October 4, 2012

15 Inspiring quotes from 'How life imitates chess' by Garry Kasparov

In 2007, Garry Kasparov, one of the greatest chess players ever, wrote the book How life imitates chess. In that book he looked back on his great career and he made comparisons between life and chess. The book contains some inspiring thoughts. Here are some quotes:
  1. You must know what questions to ask and ask them frequently
  2. Personal style is not generic software that you can download. You must instead recognize what works best for you and then, through trial and error, develop your own method- your own map.
  3. What am I trying to achieve and how does this move help me achieve it?
  4. Change can be essential, but it should only be made with careful consideration and just cause. Losing can persuade you to change what doesn't need to be changed, and winning can convince you everything is fine even if you are on the brink of disaster. 
  5. The virtue of innovation only rarely compensates for the vice of inadequacy.
  6. We must also avoid being distracted from our strategic path by the competition.
  7. The top achievers believe in themselves and their plans, and they work constantly to ensure those plans are worthy of their belief. 
  8. Questions are what matters. Questions, and discovering the right ones, are the key to staying on course. 
  9. When we tackle a problem, we never start from scratch; we instinctively, even unconsciously, look for a past parallel. We work out the authenticity of the parallels and see if we can work out a similar recipe from these slightly different ingredients. 
  10. Steady effort pays off, even if not always in an immediate, tangible way.
  11. Everyone must create his own successful combinations with the ingredients he has. There are guidelines for what works, but each person has to discover what works for him. This doesn't happen by itself. Through practice and observation, you must take an active role in your own education.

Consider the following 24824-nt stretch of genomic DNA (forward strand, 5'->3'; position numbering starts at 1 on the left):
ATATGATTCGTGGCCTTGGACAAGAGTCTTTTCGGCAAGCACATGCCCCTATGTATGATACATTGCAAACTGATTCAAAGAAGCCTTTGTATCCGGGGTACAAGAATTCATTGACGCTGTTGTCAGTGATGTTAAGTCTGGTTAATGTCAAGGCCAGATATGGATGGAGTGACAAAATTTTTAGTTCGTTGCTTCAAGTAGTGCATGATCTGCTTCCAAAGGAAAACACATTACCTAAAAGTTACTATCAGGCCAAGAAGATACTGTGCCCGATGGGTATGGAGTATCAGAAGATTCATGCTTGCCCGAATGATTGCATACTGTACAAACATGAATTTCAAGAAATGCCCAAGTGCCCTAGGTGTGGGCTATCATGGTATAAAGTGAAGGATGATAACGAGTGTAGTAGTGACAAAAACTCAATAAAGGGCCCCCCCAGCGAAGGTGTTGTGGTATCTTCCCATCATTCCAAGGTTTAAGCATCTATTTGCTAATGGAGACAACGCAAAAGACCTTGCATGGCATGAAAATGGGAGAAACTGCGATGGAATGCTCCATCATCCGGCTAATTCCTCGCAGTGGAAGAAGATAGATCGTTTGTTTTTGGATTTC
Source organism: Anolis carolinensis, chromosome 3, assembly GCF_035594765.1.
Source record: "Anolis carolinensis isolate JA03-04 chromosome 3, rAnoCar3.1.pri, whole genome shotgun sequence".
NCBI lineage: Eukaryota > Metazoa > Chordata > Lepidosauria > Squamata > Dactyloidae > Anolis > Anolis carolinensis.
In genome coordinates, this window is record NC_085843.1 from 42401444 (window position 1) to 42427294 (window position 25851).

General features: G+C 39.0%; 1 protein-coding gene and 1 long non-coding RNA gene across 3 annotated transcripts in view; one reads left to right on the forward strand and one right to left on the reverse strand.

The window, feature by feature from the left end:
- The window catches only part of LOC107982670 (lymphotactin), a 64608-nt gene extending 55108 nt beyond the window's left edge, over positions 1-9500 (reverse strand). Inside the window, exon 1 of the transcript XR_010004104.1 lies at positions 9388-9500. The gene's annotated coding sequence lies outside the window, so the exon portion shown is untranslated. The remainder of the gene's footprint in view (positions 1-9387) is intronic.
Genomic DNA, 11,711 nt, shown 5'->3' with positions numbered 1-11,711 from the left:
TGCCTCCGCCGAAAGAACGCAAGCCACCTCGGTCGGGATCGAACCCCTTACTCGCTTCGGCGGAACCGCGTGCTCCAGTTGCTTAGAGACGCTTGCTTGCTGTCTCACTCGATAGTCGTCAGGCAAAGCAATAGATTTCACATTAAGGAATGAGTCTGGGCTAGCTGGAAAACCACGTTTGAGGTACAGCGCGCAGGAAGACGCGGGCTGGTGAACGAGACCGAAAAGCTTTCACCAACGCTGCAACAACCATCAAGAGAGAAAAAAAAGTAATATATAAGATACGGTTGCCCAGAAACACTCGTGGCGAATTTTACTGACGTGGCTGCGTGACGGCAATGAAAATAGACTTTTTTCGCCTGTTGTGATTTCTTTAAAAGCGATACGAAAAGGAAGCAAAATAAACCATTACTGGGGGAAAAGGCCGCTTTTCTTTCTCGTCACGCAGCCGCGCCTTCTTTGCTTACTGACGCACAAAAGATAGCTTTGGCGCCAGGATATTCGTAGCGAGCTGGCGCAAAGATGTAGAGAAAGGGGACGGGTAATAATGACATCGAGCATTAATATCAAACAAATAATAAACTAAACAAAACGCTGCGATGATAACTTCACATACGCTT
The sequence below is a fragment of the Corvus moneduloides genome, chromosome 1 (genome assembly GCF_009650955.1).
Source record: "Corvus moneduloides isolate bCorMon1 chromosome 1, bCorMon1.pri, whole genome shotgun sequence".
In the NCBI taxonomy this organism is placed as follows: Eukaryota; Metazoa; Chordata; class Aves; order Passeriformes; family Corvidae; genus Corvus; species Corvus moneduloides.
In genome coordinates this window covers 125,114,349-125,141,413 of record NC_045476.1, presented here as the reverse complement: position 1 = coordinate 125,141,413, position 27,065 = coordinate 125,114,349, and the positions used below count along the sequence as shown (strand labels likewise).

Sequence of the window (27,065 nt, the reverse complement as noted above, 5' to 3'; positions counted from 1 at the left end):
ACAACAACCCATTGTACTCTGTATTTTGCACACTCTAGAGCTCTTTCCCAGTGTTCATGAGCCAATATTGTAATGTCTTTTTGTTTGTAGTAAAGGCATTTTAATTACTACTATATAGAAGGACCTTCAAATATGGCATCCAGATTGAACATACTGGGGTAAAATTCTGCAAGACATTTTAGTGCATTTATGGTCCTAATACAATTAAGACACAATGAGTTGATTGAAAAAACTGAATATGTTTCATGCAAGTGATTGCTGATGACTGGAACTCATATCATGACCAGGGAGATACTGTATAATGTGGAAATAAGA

12. Success and satisfaction may be our goals, but they can also lead to bad habits that will impede greater success and satisfaction.
  13. ... [Y]ou must train yourself to want to do it better even when things go right.
  14. It takes great willpower and self-confidence to surround ourselves with smart, talented people who we know will confront us. 
  15. When we regularly challenge ourselves with something new - even something not obviously related to our immediate goals - we build cognitive and emotional "muscles" that makes us more effective in every way.
Question: number 10 may be my favorite. What is yours?

9 comments:

  1. Number 2 is my favorite. Someone who was the best at something (chess) for so long can't help but have a lot to say about success.

    ReplyDelete
  2. Important addition...

    16. Courage is first of all human qualities because it guarantees all others.

    ReplyDelete
  3. Actuallly chess is greayer than life and Math is greater than chess

    ReplyDelete
  4. Ultimately, what separates a winner from a loser at the grandmaster level is the willingness to do the unthinkable. A brilliant strategy is, certainly, a matter of intelligence, but intelligence without audaciousness is not enough. Given the opportunity, I must have the guts to explode the game, to upend my opponent's thinking and, in so doing, unnerve him. So it is in business: One does not succeed by sticking to convention. When your opponent can easily anticipate every move you make, your strategy deteriorates and becomes commoditized.

    ReplyDelete

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